Busch predicts more such incursions into banking turf, noting Google's introduction of a prepaid card in November. Another Accenture survey of executives in various industries around the globe found 60% "expect to be making moves of this sort over the next five years."

T-Mobile already provides interest-free loans for smartphones; the company says it has originated billions of dollars in such loans.

Collyer says Mobile Money follows in the spirit of his company's broader campaign of so-called "uncarrier" initiatives, which has included doing away with carrier contracts in recent months.

Such moves are aggressive attempts on T-Mobile's part to compete with Verizon and AT&T, observers say. "They're definitely the underdog," says Monahan. "They're fighting back by offering no-contract services, buying out contracts and now this, to serve customers better."


(4) Comments



Comments (4)
I remember a Card Forum conference a few years back when bankers were furious that cell phone companies planned to "steal" their customers and charge fees to place an app on their phone. Now, with open smart phones consumers can run any app they chose. Banks are protected from the monopoly power of the cellular networks, but not from market forces. I agree with jmarous that we will continue to see digital natives leaving traditional checking accounts in favor of a simpler prepaid account and leaving traditional banks in favor of other existing relationships (retailers, cell companies, etc.). If they can pay the rent and bills, why should they care if they are banking at a bank?

I do challenge Frank's position on big banks. They have the best mobile interfaces among banks by a long margin and are less likely to lose customers to mobile companies than community banks. Even so, their apps may not offer the user experience that the digital-savvy and/or underbanked desire. The real threat to them is staying competitive. Banks do have an important asset to leverage - trust. Most US consumers don't feel comfortable storing the majority of their money digitally or on prepaid cards, and would prefer to stay with their current financial institution (FI). In order to meet new customer expectations, FIs need to build and market alternative banking services in-house. Attracting new customers--millennial, digital native, and underbanked--is critical to their long term survivability. Otherwise, their customer base will slowly age and disappear along with them.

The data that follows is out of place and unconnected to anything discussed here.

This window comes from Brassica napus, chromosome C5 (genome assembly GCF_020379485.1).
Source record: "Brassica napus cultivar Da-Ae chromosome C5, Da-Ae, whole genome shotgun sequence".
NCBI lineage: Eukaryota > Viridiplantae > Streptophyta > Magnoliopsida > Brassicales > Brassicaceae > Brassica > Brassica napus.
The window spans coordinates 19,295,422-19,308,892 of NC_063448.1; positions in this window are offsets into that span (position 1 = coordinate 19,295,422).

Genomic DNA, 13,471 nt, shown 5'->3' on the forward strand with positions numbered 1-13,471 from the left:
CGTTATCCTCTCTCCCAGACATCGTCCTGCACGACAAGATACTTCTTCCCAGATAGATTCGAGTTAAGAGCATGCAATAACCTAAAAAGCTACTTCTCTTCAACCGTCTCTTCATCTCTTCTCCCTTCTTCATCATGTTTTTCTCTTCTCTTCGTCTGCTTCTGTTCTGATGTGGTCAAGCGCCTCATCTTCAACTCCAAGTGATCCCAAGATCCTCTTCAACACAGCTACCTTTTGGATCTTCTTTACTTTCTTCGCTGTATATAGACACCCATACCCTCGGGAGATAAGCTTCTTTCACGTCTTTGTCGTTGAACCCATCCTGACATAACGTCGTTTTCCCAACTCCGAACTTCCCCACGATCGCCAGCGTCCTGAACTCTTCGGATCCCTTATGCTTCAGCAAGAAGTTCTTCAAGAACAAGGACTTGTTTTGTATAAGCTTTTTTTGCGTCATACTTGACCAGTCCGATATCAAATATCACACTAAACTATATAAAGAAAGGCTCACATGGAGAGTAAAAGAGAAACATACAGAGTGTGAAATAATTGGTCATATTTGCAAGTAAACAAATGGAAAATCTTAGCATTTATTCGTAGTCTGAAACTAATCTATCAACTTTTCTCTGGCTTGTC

Posted by Eric Lindeen | Monday, January 27 2014 at 4:34PM ET
jmarous is correct. But the top 100 banks do not care. They have most of the deposit market and this is a good way to disguise their lack of concern about communities. They can simply pretend the other guys are real "competition" as they try to reverse Dodd-Frank. Yes, there could be a long range migration to digital excellence but the top 100 banks are living for the next 90 days reports to security analysts who do not care at all about the American public and community development. The big banks are becoming more concerned about the half of median incomes which also have non-deposit assets. Look at the majority of their advertising dollars target markets for their real objectives.
Posted by FrankRauscher | Friday, January 24 2014 at 10:03AM ET
T-Mobile beta tested this prior to the AT&T takeover attempt. They called it FlexCash and it was only available in Florida.
Posted by Jim Jackson | Thursday, January 23 2014 at 6:53PM ET
Beware the Trojan Horse.

While many traditional bankers may see services like this as a 'gift' that will take their lower profitability customers, how do we stop the much sought after digital natives from leaving as well? According to T-Mobile, as many as 40% of the customers who opened this service during a pilot were credit worthy customers who were drawn to the mobile-first platform offered by T-Mobile.

If the traditional banks lose the roughly 30% of their customer base that are 'underbanked' (today) and lose customers who are willing to split their relationship between institutions, how do we get these customers back? Given that these customers will be accustomed to a much more simplified design and contextual engagement that is not being offered by most banks today, the answer may be never.
Posted by jmarous | Thursday, January 23 2014 at 3:08PM ET